Lee L.N.,Torrey Pines Institute for Molecular Studies |
Lee L.N.,University of Oxford |
Dias P.,Torrey Pines Institute for Molecular Studies |
Han D.,Torrey Pines Institute for Molecular Studies |
And 7 more authors.
American Journal of Pathology | Year: 2010
Secondary bacterial infections that follow infection with influenza virus result in considerable morbidity and mortality in young children, the elderly, and immunocompromised individuals and may also significantly increase mortality in normal healthy adults during influenza pandemics. We herein describe a mouse model for investigating the interaction between influenza virus and the bacterium Haemophilus influenzae. Sequential infection with sublethal doses of influenza and H. influenzae resulted in synergy between the two pathogens and caused mortality in immunocompetent adult wild-type mice. Lethality was dependent on the interval between administration of the bacteria and virus, and bacterial growth was prolonged in the lungs of dual-infected mice, although influenza virus titers were unaffected. Dual infection induced severe damage to the airway epithelium and confluent pneumonia, similar to that observed in victims of the 1918 global influenza pandemic. Increased bronchial epithelial cell death was observed as early as 1 day after bacterial inoculation in the dual-infected mice. Studies using knockout mice indicated that lethality occurs via a mechanism that is not dependent on Fas, CCR2, CXCR3, interleukin-6, tumor necrosis factor, or Toll-like receptor-4 and does not require T or B cells. This model suggests that infection with virulent strains of influenza may predispose even immunocompetent individuals to severe illness on secondary infection with H. influenzae by a mechanism that involves innate immunity, but does not require tumor necrosis factor, interleukin-6, or signaling via Toll-like receptor-4. Copyright © American Society for Investigative Pathology.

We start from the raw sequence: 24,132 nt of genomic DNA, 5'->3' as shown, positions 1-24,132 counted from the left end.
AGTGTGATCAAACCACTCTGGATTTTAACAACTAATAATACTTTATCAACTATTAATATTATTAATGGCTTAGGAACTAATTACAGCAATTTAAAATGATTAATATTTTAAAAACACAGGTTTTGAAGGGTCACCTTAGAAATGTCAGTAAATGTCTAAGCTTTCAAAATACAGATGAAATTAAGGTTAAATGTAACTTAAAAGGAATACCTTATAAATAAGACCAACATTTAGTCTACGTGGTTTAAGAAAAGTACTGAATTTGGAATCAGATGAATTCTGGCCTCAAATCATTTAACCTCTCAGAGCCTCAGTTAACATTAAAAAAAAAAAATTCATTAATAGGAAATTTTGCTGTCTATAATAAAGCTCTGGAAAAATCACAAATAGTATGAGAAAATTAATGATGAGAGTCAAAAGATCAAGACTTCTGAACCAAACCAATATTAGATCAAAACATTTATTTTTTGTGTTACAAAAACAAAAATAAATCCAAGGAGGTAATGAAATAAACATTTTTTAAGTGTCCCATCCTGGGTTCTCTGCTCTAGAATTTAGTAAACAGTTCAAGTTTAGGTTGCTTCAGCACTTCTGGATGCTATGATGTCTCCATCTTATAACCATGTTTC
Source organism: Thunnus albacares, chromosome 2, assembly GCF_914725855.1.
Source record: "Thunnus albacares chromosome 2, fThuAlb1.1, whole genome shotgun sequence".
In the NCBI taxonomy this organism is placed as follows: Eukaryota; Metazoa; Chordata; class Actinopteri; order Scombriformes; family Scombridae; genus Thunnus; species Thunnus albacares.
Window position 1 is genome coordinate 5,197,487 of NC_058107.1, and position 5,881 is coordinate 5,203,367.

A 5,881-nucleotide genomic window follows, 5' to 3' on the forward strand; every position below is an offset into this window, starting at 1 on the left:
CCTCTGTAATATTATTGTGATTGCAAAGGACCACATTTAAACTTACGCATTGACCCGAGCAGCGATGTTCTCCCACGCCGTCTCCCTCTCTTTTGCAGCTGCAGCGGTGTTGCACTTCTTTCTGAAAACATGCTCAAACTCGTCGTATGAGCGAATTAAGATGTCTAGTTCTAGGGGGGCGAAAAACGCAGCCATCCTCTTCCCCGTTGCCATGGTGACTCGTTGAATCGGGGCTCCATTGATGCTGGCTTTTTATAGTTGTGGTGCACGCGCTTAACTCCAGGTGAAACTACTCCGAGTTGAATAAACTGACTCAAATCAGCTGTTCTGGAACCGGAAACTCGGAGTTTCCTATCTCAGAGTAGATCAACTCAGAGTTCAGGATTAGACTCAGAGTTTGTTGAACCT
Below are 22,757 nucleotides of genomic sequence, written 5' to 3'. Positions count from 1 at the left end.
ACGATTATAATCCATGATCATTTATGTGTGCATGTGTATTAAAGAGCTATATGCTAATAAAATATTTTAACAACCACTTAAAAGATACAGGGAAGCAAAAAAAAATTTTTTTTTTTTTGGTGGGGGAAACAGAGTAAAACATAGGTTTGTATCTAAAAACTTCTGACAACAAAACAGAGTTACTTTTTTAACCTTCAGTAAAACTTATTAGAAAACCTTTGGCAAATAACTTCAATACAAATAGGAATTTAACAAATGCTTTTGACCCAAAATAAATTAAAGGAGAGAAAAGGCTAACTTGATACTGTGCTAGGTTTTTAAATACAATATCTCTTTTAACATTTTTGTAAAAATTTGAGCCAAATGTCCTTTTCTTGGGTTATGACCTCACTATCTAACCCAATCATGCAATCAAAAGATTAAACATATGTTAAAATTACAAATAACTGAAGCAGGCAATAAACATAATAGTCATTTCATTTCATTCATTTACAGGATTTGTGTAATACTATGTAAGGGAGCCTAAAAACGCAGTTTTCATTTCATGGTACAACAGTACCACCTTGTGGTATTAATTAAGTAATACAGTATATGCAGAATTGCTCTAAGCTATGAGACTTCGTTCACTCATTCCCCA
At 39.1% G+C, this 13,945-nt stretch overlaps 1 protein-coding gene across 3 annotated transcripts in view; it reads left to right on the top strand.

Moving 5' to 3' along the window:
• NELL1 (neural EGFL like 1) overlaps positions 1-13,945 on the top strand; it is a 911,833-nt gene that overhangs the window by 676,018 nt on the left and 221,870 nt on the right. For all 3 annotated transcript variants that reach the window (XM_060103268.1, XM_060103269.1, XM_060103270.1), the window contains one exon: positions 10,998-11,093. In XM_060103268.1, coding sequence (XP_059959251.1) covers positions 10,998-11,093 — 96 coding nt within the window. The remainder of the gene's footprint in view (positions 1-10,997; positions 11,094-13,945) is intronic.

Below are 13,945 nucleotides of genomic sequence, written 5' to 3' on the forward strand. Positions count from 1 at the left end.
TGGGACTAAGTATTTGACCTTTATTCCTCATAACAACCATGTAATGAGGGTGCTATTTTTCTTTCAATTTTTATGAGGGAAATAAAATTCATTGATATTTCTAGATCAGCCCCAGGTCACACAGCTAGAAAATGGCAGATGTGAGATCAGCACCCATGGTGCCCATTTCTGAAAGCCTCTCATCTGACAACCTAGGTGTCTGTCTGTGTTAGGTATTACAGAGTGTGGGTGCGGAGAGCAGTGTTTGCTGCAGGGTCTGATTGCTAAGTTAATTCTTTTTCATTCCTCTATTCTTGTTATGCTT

Kwon S.,Seoul National University |
Choi G.J.,Korea Research Institute of Chemical Technology |
Kim K.S.,Seoul National University |
Kwon H.J.,Cheonan Yonam College
Korean Journal of Horticultural Science and Technology | Year: 2014
The present study was conducted to determine the effect of electron beam irradiation on control of Botrytis cinerea and postharvest quality of cut roses. Electron beam doses of 0.1, 0.2, 0.4, 0.6, 0.8, 1, 2, 10, and 20 kGy were applied with a 10-MeV linear electron beam accelerator (EB Tech, Korea). Electron beams inhibited spore germination and mycelial growth of B. cinerea with increasing irradiation doses. Conidia of B. cinerea were more tolerant to irradiation than were mycelia: the effective irradiation doses for 50% inhibition (ED50) of spore germination and mycelial growth were 2.02 kGy and 0.89 kGy, respectively. In addition, electron beam irradiation was more effective in reducing mycelial growth of B. cinerea at 10°C than at 20°C. Analysis of in vivo antifungal activity revealed that elevated irradiation doses exhibited increased control efficacy for tomato gray mold. Flower longevity and fresh weight of cut roses decreased when the irradiation dose was increased. In addition, flower bud opening tended to be inhibited in a dose-dependent manner. Although ‘Decoration’, ‘Il se Bronze’, ‘Queen Bee’, and ‘Revue’ roses tolerated and maintained overall postharvest quality up to 0.4 kGy, ‘Vivian’ did not, demonstrating that the irradiation sensitivity of cut roses varies according to cultivar. Ⓒ 2014 Korean Society for Horticultural Science.